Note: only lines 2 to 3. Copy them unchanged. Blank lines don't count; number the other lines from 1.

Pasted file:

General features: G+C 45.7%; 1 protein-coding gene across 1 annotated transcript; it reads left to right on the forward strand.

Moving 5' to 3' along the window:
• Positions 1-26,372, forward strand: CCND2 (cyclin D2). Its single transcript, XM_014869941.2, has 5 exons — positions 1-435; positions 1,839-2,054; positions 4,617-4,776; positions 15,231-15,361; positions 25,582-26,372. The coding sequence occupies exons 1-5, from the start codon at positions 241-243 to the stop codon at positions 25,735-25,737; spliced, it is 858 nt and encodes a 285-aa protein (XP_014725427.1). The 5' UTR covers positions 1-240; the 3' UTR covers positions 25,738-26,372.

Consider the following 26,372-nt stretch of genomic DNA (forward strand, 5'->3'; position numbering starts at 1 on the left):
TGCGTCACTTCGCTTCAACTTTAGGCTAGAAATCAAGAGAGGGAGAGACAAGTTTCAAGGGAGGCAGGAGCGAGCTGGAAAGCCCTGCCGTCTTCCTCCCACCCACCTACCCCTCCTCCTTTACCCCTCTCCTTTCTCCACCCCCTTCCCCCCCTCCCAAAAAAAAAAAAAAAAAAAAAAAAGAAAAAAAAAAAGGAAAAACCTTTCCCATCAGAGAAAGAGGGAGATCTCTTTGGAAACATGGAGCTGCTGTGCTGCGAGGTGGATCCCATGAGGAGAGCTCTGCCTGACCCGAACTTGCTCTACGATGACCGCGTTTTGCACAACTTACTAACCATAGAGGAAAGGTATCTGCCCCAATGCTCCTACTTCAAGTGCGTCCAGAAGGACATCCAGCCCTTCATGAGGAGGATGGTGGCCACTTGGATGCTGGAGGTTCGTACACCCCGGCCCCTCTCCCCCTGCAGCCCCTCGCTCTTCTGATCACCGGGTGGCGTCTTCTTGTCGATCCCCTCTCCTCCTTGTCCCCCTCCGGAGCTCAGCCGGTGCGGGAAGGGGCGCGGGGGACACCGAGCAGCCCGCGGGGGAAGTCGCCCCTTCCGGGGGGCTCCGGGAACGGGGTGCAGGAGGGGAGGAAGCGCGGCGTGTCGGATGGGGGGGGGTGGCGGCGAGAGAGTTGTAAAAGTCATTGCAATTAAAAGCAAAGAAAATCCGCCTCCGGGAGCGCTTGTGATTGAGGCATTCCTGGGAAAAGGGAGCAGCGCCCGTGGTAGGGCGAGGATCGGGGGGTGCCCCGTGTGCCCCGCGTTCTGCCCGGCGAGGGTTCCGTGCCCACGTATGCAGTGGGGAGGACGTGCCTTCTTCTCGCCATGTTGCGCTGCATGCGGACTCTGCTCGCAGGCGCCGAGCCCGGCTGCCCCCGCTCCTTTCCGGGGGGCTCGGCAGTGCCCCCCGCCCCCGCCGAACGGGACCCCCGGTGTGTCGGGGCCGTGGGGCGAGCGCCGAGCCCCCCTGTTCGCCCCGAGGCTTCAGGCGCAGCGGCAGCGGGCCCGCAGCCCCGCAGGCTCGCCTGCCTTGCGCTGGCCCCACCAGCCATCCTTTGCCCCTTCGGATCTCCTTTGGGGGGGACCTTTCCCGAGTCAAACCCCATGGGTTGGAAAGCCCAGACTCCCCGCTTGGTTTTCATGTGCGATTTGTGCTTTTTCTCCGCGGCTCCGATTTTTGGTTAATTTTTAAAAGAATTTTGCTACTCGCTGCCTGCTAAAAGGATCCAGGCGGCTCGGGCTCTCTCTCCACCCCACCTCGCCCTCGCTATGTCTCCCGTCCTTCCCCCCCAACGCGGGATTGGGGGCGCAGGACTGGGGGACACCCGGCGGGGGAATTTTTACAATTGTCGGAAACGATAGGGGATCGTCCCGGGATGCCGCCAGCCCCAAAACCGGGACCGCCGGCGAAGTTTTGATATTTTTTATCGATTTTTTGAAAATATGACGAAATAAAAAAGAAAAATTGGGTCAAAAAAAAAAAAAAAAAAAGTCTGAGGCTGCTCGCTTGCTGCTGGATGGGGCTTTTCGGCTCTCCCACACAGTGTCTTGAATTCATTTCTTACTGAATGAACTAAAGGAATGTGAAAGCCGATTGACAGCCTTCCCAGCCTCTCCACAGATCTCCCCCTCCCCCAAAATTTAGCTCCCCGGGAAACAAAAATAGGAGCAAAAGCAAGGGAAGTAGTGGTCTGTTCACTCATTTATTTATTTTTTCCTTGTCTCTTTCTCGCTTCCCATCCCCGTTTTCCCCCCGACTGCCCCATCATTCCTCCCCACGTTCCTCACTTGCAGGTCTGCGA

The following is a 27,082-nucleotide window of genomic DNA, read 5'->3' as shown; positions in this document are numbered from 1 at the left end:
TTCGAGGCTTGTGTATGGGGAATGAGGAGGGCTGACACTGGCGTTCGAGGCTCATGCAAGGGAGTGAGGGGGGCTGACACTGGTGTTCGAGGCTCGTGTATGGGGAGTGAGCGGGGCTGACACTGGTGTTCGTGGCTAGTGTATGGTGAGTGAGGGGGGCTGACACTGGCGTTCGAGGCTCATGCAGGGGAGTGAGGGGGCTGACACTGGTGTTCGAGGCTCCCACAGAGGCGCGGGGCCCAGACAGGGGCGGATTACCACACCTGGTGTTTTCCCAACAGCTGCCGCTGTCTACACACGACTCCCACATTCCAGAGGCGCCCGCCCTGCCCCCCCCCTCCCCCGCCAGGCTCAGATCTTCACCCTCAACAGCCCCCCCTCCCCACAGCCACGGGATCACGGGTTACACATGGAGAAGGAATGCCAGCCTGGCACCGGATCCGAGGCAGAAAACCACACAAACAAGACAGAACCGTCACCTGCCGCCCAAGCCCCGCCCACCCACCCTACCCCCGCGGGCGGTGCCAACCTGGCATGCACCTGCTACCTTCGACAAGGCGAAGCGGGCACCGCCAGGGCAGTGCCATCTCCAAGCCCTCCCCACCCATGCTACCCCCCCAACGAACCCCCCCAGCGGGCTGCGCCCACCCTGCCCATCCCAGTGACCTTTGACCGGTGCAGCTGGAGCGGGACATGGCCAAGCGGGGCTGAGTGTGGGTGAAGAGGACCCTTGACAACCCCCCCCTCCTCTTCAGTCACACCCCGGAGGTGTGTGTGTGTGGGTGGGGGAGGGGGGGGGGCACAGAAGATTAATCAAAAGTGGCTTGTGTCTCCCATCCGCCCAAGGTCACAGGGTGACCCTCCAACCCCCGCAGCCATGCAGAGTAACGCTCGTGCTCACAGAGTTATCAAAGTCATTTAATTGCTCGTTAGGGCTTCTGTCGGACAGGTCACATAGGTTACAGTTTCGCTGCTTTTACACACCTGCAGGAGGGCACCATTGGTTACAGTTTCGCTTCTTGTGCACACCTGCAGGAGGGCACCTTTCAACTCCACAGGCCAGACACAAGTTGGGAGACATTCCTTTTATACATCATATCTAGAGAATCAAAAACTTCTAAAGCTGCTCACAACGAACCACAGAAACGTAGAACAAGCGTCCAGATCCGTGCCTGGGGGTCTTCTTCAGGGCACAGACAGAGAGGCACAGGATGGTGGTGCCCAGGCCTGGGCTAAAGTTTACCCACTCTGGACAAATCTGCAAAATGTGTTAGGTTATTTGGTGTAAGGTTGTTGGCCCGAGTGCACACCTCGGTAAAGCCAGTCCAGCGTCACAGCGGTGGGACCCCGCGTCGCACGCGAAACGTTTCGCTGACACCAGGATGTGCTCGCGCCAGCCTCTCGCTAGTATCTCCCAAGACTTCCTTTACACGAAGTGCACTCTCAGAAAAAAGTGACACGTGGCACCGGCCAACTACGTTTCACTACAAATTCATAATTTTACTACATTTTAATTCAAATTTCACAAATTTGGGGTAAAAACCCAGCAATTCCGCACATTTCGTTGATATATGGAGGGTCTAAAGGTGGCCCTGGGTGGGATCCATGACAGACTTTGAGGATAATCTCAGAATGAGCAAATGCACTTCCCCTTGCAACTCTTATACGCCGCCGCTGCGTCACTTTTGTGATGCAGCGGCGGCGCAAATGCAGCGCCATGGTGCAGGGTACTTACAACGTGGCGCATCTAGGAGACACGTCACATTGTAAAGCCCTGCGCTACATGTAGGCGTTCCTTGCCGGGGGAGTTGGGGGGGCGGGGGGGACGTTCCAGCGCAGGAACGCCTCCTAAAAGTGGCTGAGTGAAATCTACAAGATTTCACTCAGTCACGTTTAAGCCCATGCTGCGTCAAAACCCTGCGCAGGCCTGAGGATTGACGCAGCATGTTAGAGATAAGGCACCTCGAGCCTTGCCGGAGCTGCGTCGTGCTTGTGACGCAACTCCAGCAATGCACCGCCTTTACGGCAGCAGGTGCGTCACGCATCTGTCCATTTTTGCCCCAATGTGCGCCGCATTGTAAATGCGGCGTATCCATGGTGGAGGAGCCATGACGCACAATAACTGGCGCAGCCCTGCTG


Moving 5' to 3' along the window:
• Positions 1-26,372, forward strand: CCND2 (cyclin D2). Its single transcript, XM_014869941.2, has 5 exons — positions 1-435; positions 1,839-2,054; positions 4,617-4,776; positions 15,231-15,361; positions 25,582-26,372. The coding sequence occupies exons 1-5, from the start codon at positions 241-243 to the stop codon at positions 25,735-25,737; spliced, it is 858 nt and encodes a 285-aa protein (XP_014725427.1). The 5' UTR covers positions 1-240; the 3' UTR covers positions 25,738-26,372.